• Having coffee at Starbucks on name-of-street, in name-of-city.
  • Shopping at name-of-mall in name-of-city, in name-of-state.
  • Name-of-airline flight number delayed. Stuck in name-of-airport at gate number.
  • Off to name-of-city for a 5-day conference.

And I worry about them. Not about their egos (that’s another post) folks, but more about their safety. Maybe it’s because I am a woman (I can hear some of you crying “sexist”), but letting someone know where I am or where I’m not seems like I am inviting trouble. For example: if you know I am not at home, I could be burglarized or if you know where I am, I could be followed. Paranoid? Maybe, but if you’ve ever been stalked or otherwise threatened you know what I am talking about. (more…)

April 19, 2011 at 9:47 am 9 comments

Epsilon’s Data Breach: Be Careful Out There

By Mary Ludloff

On April 1 (yes, April Fools’ Day), Epsilon, one of the premier permission email marketing companies, announced the following:

“On March 30th, an incident was detected where a subset of Epsilon clients’ customer data were exposed by an unauthorized entry into Epsilon’s email system. The information that was obtained was limited to email addresses and/or customer names only. A rigorous assessment determined that no other personal identifiable information associated with those names was at risk. A full investigation is currently underway.”

What exactly is permission email marketing? Essentially, it’s what happens when you, as a loyal customer of say a store, receive an email announcing a store deal or a special offer like buy two get one free, you get the picture. Now, you may have thought this had nothing to do with you until you received emails from some of the companies that you gave your email address to so that they could “tell you” about whatever promotions they were running. Most likely, you received a number of emails from a number of different stores and banks warning about a data breach and telling you to be careful. (more…)

April 5, 2011 at 5:41 pm Leave a comment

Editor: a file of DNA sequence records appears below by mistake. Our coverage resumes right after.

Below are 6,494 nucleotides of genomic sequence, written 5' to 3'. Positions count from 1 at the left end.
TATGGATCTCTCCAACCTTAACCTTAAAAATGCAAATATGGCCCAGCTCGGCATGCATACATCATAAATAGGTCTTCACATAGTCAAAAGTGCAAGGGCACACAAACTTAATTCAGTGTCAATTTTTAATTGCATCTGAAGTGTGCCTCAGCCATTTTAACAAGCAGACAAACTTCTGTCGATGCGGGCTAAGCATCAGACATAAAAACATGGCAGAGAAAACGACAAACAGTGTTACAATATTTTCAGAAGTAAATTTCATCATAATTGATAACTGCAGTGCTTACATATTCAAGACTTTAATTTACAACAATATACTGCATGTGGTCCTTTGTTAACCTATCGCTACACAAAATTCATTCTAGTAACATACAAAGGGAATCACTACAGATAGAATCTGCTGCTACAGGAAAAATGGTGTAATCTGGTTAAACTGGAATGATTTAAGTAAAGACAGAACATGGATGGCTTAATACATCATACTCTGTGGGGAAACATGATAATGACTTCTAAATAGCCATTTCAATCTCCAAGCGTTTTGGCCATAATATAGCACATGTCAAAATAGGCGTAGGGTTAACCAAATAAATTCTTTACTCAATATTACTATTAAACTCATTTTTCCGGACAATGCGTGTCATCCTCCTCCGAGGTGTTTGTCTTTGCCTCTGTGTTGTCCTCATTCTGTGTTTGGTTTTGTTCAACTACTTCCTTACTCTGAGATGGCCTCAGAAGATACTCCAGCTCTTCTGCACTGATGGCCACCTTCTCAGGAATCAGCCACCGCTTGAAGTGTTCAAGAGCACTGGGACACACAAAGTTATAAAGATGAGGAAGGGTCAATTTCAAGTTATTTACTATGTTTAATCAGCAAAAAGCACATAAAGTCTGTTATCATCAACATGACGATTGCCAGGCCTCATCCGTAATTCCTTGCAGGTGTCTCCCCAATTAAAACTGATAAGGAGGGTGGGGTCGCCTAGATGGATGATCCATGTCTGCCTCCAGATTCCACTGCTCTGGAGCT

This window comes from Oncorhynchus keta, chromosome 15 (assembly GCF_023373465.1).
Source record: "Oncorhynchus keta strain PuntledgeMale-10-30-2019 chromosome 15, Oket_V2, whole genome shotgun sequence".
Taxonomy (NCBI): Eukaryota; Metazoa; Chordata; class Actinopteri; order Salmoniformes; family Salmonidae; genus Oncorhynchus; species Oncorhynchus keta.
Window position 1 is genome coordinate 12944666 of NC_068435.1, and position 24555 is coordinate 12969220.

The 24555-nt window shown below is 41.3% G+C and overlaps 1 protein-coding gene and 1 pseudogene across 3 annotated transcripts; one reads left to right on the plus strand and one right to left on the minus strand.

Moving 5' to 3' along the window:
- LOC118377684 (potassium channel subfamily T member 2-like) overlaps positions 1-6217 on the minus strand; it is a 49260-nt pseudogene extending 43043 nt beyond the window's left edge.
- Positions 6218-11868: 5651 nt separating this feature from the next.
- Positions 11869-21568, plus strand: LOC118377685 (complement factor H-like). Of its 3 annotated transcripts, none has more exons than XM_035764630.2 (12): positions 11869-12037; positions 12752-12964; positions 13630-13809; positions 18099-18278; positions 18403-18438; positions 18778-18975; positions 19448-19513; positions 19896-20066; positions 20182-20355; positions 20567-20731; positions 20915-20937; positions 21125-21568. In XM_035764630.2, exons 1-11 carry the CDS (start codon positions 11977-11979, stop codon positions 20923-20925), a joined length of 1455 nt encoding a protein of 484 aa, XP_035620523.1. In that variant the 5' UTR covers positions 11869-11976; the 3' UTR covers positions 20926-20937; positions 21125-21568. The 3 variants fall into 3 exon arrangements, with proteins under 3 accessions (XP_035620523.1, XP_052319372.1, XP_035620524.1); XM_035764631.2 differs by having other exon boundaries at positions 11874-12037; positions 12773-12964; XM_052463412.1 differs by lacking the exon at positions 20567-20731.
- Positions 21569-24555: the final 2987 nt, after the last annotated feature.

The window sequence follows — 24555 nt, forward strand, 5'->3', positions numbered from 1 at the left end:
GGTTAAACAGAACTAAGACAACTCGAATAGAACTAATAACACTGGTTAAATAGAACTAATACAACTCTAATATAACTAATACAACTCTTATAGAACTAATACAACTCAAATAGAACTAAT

Data Security and You: There’s Got to Be a Better Way

A non-rant rant on data security.

By Mary Ludloff

Have you ever had one of those days when you throw up your hands and simply say, “There’s got to be a better way!” Well, this is one of those days. Recently, Jenn Webb, in an O’Reilly Radar piece, asked the following:

“How much convenience are you willing to give up for security?”

Webb was talking about Google’s 2-step verification process (I remembered reading about this a couple of months ago) which essentially “jumps” the user through a number of “hoops” to ensure more secure access to Google applications. I ended my comment on the article with the following: “Google, could you have made this any more difficult for people operating in the real world to use?” And once I clicked Submit, I thought I was done. Nope. The more I thought about this, the more I felt a rant coming on. I mean, really, how hard is it for companies like Google (and many others) to come up with a user-friendly way to ensure secure access? They certainly have the money to do it and by all accounts, they definitely have the engineering talent to do it. So what’s the problem? (more…)

April 1, 2011 at 4:48 pm 1 comment

The Tax Man Cometh: A Gentle Reminder About Security

By Mary Ludloff

I have to say that I find it aggravating that my favorite time of the year (spring and March Madness) is also my least favorite: tax season. Now, I will admit that it’s not as bad as it used to be because I pay someone else to prepare my taxes (a great company that I’ve used for about 10 years now) but the simple act of getting together all the forms and then filling out the pertinent information on my tax worksheets is the singular (professional and personal) most hated task of my year. I’m not kidding—worse than any dentist or doctor’s appointment, worse than any looming book deadline (I have to plug our Ebook!), worse than a visceral reaction to any article or blog post that I’ve ever read (and I have been known to go ballistic over some of them).

As I worked through my tax preparing angst this year, I was reminded of something that is second nature to me but may not be second nature to you. (If it’s not, it’s probably because you are not a card-carrying member of the big data and analytics industry or work for a company like PatternBuilders where we spend a great deal of time exploring data privacy and security issues.) Let me explain. We had just completed our contracts for our Ebook on privacy in the age of big data when our publisher, O’Reilly, sent me some tax forms electronically to fill out and return. I promptly emailed their contract administrator and told her my form would be coming via snail mail (remember the postal service?). Why? Well my social security number was one of the required pieces of information and I do not send that number electronically. Ever. (more…)

March 28, 2011 at 3:27 pm 1 comment